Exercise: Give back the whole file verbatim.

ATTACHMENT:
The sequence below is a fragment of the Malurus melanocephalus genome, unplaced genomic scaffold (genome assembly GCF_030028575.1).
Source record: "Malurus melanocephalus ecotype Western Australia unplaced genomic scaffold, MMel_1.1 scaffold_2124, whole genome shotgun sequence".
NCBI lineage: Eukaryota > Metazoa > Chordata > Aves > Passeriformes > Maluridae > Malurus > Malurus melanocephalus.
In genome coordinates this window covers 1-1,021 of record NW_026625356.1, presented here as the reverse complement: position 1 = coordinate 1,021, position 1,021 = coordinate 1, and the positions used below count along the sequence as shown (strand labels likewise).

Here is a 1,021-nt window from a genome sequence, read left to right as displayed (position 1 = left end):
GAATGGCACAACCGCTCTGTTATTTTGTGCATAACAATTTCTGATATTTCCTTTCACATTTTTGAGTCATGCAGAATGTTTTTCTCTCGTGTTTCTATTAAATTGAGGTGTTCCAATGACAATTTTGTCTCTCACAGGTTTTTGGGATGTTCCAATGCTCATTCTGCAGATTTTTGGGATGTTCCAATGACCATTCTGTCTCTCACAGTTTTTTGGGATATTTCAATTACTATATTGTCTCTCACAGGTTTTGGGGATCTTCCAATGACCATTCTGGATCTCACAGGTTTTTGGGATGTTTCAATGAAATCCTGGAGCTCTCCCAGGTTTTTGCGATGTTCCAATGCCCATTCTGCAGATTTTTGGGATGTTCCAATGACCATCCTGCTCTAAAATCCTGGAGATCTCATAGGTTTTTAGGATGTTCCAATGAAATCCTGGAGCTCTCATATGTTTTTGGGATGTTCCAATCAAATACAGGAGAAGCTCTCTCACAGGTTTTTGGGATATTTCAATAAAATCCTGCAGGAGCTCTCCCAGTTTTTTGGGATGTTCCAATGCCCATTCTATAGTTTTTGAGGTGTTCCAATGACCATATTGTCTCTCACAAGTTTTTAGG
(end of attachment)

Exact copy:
The sequence below is a fragment of the Malurus melanocephalus genome, unplaced genomic scaffold (genome assembly GCF_030028575.1).
Source record: "Malurus melanocephalus ecotype Western Australia unplaced genomic scaffold, MMel_1.1 scaffold_2124, whole genome shotgun sequence".
NCBI lineage: Eukaryota > Metazoa > Chordata > Aves > Passeriformes > Maluridae > Malurus > Malurus melanocephalus.
In genome coordinates this window covers 1-1,021 of record NW_026625356.1, presented here as the reverse complement: position 1 = coordinate 1,021, position 1,021 = coordinate 1, and the positions used below count along the sequence as shown (strand labels likewise).

Here is a 1,021-nt window from a genome sequence, read left to right as displayed (position 1 = left end):
GAATGGCACAACCGCTCTGTTATTTTGTGCATAACAATTTCTGATATTTCCTTTCACATTTTTGAGTCATGCAGAATGTTTTTCTCTCGTGTTTCTATTAAATTGAGGTGTTCCAATGACAATTTTGTCTCTCACAGGTTTTTGGGATGTTCCAATGCTCATTCTGCAGATTTTTGGGATGTTCCAATGACCATTCTGTCTCTCACAGTTTTTTGGGATATTTCAATTACTATATTGTCTCTCACAGGTTTTGGGGATCTTCCAATGACCATTCTGGATCTCACAGGTTTTTGGGATGTTTCAATGAAATCCTGGAGCTCTCCCAGGTTTTTGCGATGTTCCAATGCCCATTCTGCAGATTTTTGGGATGTTCCAATGACCATCCTGCTCTAAAATCCTGGAGATCTCATAGGTTTTTAGGATGTTCCAATGAAATCCTGGAGCTCTCATATGTTTTTGGGATGTTCCAATCAAATACAGGAGAAGCTCTCTCACAGGTTTTTGGGATATTTCAATAAAATCCTGCAGGAGCTCTCCCAGTTTTTTGGGATGTTCCAATGCCCATTCTATAGTTTTTGAGGTGTTCCAATGACCATATTGTCTCTCACAAGTTTTTAGG